Oroville Dam crisis eases as 180,000 flee to higher ground
February 13, 2017
Editor's note: This story supplants the CVBT story on this event first published at 5:05 p.m. Sunday.)
• Lake level finally drops so emergency spillway not needed
• Massive repairs needed
• UPDATED @ 12:31 p.m. Monday
With as many as 180,000 Central Valley residents evacuated and with the level of Lake Oroville finally low enough to stop pouring through an emergency spillway at the damaged dam, the crisis appears to have eased at the nation's talent dam.
“Lake levels are continuing to fall. Our object is to lower the lake level by 50 feet,” says Butte County Sheriff Kory Honea at a midday Monday news conference. That would allow enough space for the runoff from storms predicted for the end of the week, he said.
“This is still a dynamic situation,” Mr. Honea says, adding that the mandatory evacuation is still in effect with no time set for ending it. “We’re working on a repopulation plan to allow for a safe and orderly return of citizens to their homes.”
“The integrity of the dam is not impacted by the damage to the spillway itself or the use or the erosion that's occurred at the emergency spillway, and so the dam is solid,” said Bill Croyle, acting director of the state Department of Water Resources, at an 11 p.m. news conference Sunday.
He told the Monday midday news conference that the lake was being drained through its normal spillway at the rate of 100,000 cubic feet per second.
The main spillway’s damage – an eroded sinkhole -- is dramatic in the television videos.
“We determined we could not fix the hole, it was 250 feet long, 170 feet wide, and almost 40-50 feet deep,” Mr. Croyle said.
Residents from the city of Oroville southward to Marysville and Yuba City were ordered to move to higher ground Sunday night. While many went to shelters set up in Chico and other locations and others drove to friends or relatives out of the area, many seemingly had no idea where to go, based on interviews by television reporters. Many jammed into the gas stations that were still open to fill their cars’ tanks.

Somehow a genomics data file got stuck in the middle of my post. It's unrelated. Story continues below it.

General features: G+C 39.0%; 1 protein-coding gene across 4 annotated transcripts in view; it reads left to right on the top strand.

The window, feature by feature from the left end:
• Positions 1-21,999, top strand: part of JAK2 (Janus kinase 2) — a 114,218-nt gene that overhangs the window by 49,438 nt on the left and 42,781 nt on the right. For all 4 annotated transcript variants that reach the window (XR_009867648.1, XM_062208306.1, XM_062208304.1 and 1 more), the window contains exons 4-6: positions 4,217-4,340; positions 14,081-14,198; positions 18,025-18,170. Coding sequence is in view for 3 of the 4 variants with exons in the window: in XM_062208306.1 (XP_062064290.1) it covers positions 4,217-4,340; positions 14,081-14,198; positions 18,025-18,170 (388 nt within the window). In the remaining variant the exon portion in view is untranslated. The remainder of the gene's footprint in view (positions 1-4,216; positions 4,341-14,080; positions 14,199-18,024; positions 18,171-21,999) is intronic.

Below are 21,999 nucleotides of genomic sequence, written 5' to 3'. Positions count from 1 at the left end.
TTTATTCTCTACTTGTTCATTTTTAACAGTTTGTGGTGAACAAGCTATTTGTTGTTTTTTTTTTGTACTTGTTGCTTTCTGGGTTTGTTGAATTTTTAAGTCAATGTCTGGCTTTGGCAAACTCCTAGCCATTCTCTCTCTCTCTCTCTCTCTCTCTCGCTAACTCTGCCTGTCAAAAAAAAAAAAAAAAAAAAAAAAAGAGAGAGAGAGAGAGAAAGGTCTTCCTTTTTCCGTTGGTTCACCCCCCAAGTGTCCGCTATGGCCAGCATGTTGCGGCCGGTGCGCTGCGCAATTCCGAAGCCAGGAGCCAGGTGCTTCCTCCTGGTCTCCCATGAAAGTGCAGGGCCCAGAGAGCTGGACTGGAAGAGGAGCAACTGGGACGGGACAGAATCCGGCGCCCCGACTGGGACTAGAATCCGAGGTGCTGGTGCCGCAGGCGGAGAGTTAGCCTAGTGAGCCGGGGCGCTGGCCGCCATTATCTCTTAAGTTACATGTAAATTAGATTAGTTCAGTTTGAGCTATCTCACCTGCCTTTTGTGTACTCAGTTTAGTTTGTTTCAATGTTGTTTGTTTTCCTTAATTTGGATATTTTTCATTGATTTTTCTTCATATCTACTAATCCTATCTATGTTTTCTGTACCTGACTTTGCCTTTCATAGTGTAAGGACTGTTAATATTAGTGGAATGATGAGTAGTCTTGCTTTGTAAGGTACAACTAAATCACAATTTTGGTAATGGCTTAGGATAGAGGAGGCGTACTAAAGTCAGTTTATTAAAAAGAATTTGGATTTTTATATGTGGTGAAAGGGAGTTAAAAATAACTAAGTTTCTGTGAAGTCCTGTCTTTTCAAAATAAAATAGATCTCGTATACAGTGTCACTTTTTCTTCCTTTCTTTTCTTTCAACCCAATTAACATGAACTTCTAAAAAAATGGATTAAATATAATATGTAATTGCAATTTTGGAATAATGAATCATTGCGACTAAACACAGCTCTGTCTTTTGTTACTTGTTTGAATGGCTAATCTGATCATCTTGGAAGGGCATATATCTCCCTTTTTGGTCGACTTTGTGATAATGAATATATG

Tensions rose Saturday as Lake Oroville, which covers more than 15,000 acres and holds roughly 3.5 million acre-feet of water, reached capacity and the sinkhole in the main spillway kept growing.
The dam’s emergency spillway, which had never been used, was opened and torrents of water thundered down the earthen dam, eroding giant gouges along the way.
The order went out about 5 p.m. for emergency evacuations as officials feared the erosion problems would worsen and could lead to failure of the structure, flooding the Feather River, which runs through downtown Oroville, along with communities south toward Sacramento.
Such high water could also put pressure on levees, possible causing levee failures and a much more widespread flood.
“It’s clear the circumstances are complex and rapidly changing,” California Gov. Edmund Gerald Brown Jr. noted in a written statement. He proclaimed a state of emergency in Butte, Sutter and Yuba counties and ordered mobilization of the National Guard to assist if needed.
How the giant dam, the nation’s tallest and the world’s second-largest earth-filled dam, might be fixed awaits inspections after dawn Monday.
Meanwhile, forecasters are predicting that more rainstorms should hit California by the end of the week, pushing still more water into the lake.